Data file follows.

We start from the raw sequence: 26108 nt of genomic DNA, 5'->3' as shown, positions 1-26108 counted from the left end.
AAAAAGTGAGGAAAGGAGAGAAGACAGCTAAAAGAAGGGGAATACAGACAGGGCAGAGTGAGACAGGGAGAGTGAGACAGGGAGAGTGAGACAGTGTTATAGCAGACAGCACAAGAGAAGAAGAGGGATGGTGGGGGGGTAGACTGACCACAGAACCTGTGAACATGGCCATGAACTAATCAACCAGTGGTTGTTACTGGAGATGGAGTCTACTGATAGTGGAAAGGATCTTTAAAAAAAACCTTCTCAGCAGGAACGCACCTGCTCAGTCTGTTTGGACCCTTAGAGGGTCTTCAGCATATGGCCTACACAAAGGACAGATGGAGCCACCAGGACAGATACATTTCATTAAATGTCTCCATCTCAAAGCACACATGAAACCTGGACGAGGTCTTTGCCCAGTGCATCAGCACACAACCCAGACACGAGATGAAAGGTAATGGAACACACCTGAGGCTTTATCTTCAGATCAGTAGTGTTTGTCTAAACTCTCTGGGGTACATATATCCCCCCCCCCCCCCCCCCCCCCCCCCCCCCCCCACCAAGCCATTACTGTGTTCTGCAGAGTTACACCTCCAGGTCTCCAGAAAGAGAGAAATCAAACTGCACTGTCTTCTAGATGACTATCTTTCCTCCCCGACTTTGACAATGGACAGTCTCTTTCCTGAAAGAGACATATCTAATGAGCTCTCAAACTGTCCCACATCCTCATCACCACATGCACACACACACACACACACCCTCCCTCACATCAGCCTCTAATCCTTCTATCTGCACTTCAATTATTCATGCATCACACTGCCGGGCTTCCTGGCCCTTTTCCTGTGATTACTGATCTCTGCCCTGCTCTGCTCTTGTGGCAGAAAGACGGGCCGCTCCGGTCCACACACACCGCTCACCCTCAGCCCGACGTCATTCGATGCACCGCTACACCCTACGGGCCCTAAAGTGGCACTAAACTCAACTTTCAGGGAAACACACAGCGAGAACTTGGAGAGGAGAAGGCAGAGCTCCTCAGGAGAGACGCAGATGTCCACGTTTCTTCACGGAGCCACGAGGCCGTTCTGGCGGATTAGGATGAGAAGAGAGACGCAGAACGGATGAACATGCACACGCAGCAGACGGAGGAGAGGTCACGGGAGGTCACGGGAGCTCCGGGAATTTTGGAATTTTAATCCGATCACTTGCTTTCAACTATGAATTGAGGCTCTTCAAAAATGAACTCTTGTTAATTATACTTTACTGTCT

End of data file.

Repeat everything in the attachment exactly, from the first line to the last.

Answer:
We start from the raw sequence: 26108 nt of genomic DNA, 5'->3' as shown, positions 1-26108 counted from the left end.
AAAAAGTGAGGAAAGGAGAGAAGACAGCTAAAAGAAGGGGAATACAGACAGGGCAGAGTGAGACAGGGAGAGTGAGACAGGGAGAGTGAGACAGTGTTATAGCAGACAGCACAAGAGAAGAAGAGGGATGGTGGGGGGGTAGACTGACCACAGAACCTGTGAACATGGCCATGAACTAATCAACCAGTGGTTGTTACTGGAGATGGAGTCTACTGATAGTGGAAAGGATCTTTAAAAAAAACCTTCTCAGCAGGAACGCACCTGCTCAGTCTGTTTGGACCCTTAGAGGGTCTTCAGCATATGGCCTACACAAAGGACAGATGGAGCCACCAGGACAGATACATTTCATTAAATGTCTCCATCTCAAAGCACACATGAAACCTGGACGAGGTCTTTGCCCAGTGCATCAGCACACAACCCAGACACGAGATGAAAGGTAATGGAACACACCTGAGGCTTTATCTTCAGATCAGTAGTGTTTGTCTAAACTCTCTGGGGTACATATATCCCCCCCCCCCCCCCCCCCCCCCCCCCCCCCCCACCAAGCCATTACTGTGTTCTGCAGAGTTACACCTCCAGGTCTCCAGAAAGAGAGAAATCAAACTGCACTGTCTTCTAGATGACTATCTTTCCTCCCCGACTTTGACAATGGACAGTCTCTTTCCTGAAAGAGACATATCTAATGAGCTCTCAAACTGTCCCACATCCTCATCACCACATGCACACACACACACACACACCCTCCCTCACATCAGCCTCTAATCCTTCTATCTGCACTTCAATTATTCATGCATCACACTGCCGGGCTTCCTGGCCCTTTTCCTGTGATTACTGATCTCTGCCCTGCTCTGCTCTTGTGGCAGAAAGACGGGCCGCTCCGGTCCACACACACCGCTCACCCTCAGCCCGACGTCATTCGATGCACCGCTACACCCTACGGGCCCTAAAGTGGCACTAAACTCAACTTTCAGGGAAACACACAGCGAGAACTTGGAGAGGAGAAGGCAGAGCTCCTCAGGAGAGACGCAGATGTCCACGTTTCTTCACGGAGCCACGAGGCCGTTCTGGCGGATTAGGATGAGAAGAGAGACGCAGAACGGATGAACATGCACACGCAGCAGACGGAGGAGAGGTCACGGGAGGTCACGGGAGCTCCGGGAATTTTGGAATTTTAATCCGATCACTTGCTTTCAACTATGAATTGAGGCTCTTCAAAAATGAACTCTTGTTAATTATACTTTACTGTCT